Cardamom has more of a pungent taste and according to the folks at The Epicentre, the ancient Egyptians chewed cardamom seeds as a tooth cleaner. It also has many health benefits including treating mouth ulcers, helping with digestive problems and even depression.

So your apple crumble will not only taste amazing, have an international flair, but it will also bring you added health benefits. Not bad for a dessert, no?

I hope you guys enjoy this dessert and let me know in the comments what you like to bake after a day of apple picking.


Spiced apple crumble
Recipe Type: Dessert
Prep time:
Cook time:
Total time:
Serves: 8 portions
This apple crumble uses Cortland apple, which hold their shape well while baking. Lobo are another great option as is Granny Smith, if you enjoy a more sour taste.
  • 8 Cups diced apples, (about 5 apples)
  • 1/4 Cup coconut sugar (or brown sugar)
  • 2 Tbs lemon juice
  • 1 tsp ground cinnamon
  • 1/2 tsp ground nutmeg
  • 1/8 tsp ground cardamom (cardamom has a very bold flavour so use sparingly)
  • 1 1/4 Cup white spelt flour (or gluten-free flour for a GF dessert – Bob’s Red Mill Baking GF flour works great)
  • 1 1/2 Cup rolled oats (I don’t recommend using instant oatmeal but you can use GF rolled oats)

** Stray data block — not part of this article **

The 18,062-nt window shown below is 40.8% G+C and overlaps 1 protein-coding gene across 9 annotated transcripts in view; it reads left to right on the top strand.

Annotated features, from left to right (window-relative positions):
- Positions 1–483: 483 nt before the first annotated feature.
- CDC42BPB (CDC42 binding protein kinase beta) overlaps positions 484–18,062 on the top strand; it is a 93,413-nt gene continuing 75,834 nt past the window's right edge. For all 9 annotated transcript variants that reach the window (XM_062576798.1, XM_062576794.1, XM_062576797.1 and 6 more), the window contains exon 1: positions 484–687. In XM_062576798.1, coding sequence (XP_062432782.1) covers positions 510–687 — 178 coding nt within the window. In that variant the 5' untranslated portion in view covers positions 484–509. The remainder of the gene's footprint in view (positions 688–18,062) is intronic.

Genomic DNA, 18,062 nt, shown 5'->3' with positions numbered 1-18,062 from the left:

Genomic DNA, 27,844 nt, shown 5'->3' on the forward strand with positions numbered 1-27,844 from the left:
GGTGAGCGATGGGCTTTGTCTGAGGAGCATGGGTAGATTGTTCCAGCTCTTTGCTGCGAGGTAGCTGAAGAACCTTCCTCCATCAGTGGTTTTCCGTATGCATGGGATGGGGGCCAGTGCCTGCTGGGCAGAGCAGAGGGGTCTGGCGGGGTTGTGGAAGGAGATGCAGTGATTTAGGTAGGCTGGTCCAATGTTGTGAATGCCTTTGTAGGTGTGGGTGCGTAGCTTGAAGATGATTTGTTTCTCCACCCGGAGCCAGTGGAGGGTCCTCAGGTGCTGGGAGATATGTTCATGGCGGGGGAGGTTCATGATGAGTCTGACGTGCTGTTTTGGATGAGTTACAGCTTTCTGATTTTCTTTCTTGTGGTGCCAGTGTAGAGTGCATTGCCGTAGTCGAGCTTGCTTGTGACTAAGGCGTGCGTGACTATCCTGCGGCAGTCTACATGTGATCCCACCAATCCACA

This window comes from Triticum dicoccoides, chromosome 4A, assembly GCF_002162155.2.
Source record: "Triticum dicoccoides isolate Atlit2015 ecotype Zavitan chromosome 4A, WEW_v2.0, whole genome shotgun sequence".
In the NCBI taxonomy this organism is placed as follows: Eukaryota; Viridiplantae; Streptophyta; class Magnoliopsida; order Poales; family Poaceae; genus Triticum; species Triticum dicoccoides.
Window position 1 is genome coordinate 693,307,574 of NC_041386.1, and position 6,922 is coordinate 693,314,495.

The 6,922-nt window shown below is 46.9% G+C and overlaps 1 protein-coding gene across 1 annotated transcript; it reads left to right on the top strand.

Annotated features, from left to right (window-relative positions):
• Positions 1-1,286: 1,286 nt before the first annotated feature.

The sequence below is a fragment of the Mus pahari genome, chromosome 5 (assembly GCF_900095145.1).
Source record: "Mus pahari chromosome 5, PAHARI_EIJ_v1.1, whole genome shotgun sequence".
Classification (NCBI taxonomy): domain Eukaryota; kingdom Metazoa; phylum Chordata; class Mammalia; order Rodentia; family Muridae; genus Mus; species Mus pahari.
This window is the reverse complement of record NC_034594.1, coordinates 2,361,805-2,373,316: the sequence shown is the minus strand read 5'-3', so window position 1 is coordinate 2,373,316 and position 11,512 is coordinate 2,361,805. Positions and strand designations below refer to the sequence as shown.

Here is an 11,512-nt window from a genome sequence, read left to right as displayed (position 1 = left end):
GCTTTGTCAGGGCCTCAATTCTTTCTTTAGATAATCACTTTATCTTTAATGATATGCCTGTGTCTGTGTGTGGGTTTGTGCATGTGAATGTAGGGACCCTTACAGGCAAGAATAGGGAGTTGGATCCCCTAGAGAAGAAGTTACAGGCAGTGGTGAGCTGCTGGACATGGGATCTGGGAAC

• 1/2 Cup coconut sugar (or brown sugar)
  • 1/2 tsp ground cinnamon
  • 8 Tbs cold vegan butter, diced small (I use salted vegan butter by Earth Balance)
  • Coconut oil for greasing
  1. Preheat the oven at 350 degrees.
  2. Grease a 9 X 13 inch baking dish with coconut oil.
  3. Core and peel the apples.
  4. Place the chopped apples in a large mixing bowl and add the lemon juice, sugar and spices. Mix with a wooden spoon until the apples are coated and pour into the baking dish and spread evenly.
  5. Set aside.
  6. In another bowl, mix the flour, rolled oats, sugar and cinnamon. Combine with your wooden spoon.
  7. Add the butter to the mixing bowl and with your fingers, work the butter into the flour mixture until it forms little clumps.
  8. Top apples with the rolled oats mixture and bake in the oven until the crumble is starting to brown and the apples are bubbling through the sides.
  9. Enjoy